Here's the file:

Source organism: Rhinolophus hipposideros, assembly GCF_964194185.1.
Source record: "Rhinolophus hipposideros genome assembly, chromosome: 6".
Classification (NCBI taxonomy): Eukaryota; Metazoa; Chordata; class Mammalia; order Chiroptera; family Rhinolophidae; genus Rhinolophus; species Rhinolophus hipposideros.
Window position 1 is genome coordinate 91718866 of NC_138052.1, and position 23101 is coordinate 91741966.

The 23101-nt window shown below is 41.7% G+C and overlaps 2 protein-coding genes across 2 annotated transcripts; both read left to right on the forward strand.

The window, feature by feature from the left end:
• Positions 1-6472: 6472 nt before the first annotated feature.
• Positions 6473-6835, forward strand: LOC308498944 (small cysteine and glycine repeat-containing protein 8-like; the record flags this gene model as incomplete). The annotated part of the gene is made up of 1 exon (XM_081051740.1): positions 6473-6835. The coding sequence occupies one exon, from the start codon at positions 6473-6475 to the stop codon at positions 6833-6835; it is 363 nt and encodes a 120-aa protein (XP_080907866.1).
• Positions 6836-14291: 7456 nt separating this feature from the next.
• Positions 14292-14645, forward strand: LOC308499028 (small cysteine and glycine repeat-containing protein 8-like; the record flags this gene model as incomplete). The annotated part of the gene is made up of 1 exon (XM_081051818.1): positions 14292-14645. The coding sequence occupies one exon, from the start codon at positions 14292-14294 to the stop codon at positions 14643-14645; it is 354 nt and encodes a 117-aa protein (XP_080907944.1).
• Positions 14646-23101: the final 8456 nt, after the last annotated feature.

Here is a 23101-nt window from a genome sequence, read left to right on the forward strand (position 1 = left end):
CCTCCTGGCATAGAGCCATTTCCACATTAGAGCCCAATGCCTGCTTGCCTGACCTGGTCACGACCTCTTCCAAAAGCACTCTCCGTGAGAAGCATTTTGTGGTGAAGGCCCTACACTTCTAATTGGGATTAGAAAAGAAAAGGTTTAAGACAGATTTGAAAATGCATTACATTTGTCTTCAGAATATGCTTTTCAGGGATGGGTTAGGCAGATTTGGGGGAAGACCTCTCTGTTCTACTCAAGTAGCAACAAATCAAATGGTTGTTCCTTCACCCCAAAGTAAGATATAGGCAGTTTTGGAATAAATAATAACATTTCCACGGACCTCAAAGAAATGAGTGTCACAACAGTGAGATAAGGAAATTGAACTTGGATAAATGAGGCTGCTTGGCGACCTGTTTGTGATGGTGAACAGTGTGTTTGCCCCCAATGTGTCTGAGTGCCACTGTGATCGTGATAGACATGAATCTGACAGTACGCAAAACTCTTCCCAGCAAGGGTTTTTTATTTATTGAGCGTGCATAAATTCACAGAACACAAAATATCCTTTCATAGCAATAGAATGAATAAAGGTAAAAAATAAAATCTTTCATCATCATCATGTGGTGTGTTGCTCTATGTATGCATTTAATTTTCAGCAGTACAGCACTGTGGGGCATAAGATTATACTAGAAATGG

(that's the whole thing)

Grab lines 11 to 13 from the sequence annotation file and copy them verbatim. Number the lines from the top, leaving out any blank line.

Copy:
• Positions 14646-23101: the final 8456 nt, after the last annotated feature.

Here is a 23101-nt window from a genome sequence, read left to right on the forward strand (position 1 = left end):
CCTCCTGGCATAGAGCCATTTCCACATTAGAGCCCAATGCCTGCTTGCCTGACCTGGTCACGACCTCTTCCAAAAGCACTCTCCGTGAGAAGCATTTTGTGGTGAAGGCCCTACACTTCTAATTGGGATTAGAAAAGAAAAGGTTTAAGACAGATTTGAAAATGCATTACATTTGTCTTCAGAATATGCTTTTCAGGGATGGGTTAGGCAGATTTGGGGGAAGACCTCTCTGTTCTACTCAAGTAGCAACAAATCAAATGGTTGTTCCTTCACCCCAAAGTAAGATATAGGCAGTTTTGGAATAAATAATAACATTTCCACGGACCTCAAAGAAATGAGTGTCACAACAGTGAGATAAGGAAATTGAACTTGGATAAATGAGGCTGCTTGGCGACCTGTTTGTGATGGTGAACAGTGTGTTTGCCCCCAATGTGTCTGAGTGCCACTGTGATCGTGATAGACATGAATCTGACAGTACGCAAAACTCTTCCCAGCAAGGGTTTTTTATTTATTGAGCGTGCATAAATTCACAGAACACAAAATATCCTTTCATAGCAATAGAATGAATAAAGGTAAAAAATAAAATCTTTCATCATCATCATGTGGTGTGTTGCTCTATGTATGCATTTAATTTTCAGCAGTACAGCACTGTGGGGCATAAGATTATACTAGAAATGG